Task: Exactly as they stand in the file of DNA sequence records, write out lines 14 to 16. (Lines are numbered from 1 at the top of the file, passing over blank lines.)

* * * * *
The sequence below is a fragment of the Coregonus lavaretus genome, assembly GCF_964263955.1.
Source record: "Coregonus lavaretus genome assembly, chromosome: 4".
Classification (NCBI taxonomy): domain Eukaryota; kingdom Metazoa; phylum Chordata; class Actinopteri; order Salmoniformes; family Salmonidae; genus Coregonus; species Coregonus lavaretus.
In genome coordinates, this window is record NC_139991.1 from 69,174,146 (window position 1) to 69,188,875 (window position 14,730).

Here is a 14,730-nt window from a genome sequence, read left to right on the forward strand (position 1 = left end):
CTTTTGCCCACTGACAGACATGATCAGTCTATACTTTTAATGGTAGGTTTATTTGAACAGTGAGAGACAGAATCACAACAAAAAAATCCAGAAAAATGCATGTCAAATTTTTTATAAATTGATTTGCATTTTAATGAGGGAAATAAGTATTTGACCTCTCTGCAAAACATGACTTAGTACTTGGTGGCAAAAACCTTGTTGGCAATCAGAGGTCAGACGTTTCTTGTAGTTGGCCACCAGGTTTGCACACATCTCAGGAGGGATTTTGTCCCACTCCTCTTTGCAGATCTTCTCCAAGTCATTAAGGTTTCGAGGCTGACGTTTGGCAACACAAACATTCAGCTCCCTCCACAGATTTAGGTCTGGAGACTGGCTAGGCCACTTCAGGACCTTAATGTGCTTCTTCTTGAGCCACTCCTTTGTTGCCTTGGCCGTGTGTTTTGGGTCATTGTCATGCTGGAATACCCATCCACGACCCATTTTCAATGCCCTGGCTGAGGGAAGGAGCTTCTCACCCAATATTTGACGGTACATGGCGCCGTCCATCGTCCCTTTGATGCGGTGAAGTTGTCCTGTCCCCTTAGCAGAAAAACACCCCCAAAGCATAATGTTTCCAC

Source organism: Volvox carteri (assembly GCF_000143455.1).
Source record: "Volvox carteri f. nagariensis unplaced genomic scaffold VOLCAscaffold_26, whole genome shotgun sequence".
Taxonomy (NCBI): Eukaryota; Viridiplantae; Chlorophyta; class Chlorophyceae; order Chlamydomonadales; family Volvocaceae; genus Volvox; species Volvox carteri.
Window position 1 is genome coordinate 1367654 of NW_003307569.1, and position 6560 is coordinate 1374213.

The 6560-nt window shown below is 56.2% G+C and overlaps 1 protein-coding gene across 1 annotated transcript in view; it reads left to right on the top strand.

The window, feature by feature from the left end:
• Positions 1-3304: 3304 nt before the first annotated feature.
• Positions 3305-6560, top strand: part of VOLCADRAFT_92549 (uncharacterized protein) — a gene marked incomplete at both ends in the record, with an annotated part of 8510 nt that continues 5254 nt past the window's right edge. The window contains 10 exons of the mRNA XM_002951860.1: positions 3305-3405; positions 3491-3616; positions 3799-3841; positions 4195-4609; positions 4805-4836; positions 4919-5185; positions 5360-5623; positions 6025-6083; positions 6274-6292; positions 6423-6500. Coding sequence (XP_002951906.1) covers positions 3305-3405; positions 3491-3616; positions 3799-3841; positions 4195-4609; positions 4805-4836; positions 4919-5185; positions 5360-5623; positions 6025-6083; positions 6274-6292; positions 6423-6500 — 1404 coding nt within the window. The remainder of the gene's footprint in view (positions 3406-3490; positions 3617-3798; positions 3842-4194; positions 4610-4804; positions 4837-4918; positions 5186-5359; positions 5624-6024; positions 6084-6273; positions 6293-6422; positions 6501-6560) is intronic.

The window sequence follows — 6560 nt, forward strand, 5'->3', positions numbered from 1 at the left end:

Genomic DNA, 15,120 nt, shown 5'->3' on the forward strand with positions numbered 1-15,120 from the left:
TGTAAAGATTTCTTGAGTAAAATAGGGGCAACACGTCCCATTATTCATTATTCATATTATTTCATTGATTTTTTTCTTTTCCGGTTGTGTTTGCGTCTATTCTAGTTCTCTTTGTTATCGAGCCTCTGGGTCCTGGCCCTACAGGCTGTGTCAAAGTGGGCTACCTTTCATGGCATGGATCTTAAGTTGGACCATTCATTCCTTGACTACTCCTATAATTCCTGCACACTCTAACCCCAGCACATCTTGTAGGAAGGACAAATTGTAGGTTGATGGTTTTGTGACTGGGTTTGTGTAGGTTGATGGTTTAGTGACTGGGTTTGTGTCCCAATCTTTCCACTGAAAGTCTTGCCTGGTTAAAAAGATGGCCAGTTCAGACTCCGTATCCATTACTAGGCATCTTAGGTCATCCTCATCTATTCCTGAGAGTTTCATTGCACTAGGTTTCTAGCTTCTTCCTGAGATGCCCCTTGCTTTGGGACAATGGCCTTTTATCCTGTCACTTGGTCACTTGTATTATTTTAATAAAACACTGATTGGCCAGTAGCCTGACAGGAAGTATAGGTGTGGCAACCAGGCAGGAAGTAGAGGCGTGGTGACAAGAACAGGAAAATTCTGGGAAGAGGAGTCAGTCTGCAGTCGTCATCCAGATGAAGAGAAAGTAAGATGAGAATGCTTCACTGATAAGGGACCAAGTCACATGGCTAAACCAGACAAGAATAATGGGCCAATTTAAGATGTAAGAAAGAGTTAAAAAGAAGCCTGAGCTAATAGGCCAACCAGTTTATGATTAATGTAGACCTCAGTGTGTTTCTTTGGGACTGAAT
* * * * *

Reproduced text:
• Positions 3305-6560, top strand: part of VOLCADRAFT_92549 (uncharacterized protein) — a gene marked incomplete at both ends in the record, with an annotated part of 8510 nt that continues 5254 nt past the window's right edge. The window contains 10 exons of the mRNA XM_002951860.1: positions 3305-3405; positions 3491-3616; positions 3799-3841; positions 4195-4609; positions 4805-4836; positions 4919-5185; positions 5360-5623; positions 6025-6083; positions 6274-6292; positions 6423-6500. Coding sequence (XP_002951906.1) covers positions 3305-3405; positions 3491-3616; positions 3799-3841; positions 4195-4609; positions 4805-4836; positions 4919-5185; positions 5360-5623; positions 6025-6083; positions 6274-6292; positions 6423-6500 — 1404 coding nt within the window. The remainder of the gene's footprint in view (positions 3406-3490; positions 3617-3798; positions 3842-4194; positions 4610-4804; positions 4837-4918; positions 5186-5359; positions 5624-6024; positions 6084-6273; positions 6293-6422; positions 6501-6560) is intronic.

The window sequence follows — 6560 nt, forward strand, 5'->3', positions numbered from 1 at the left end:

Genomic DNA, 15,120 nt, shown 5'->3' on the forward strand with positions numbered 1-15,120 from the left: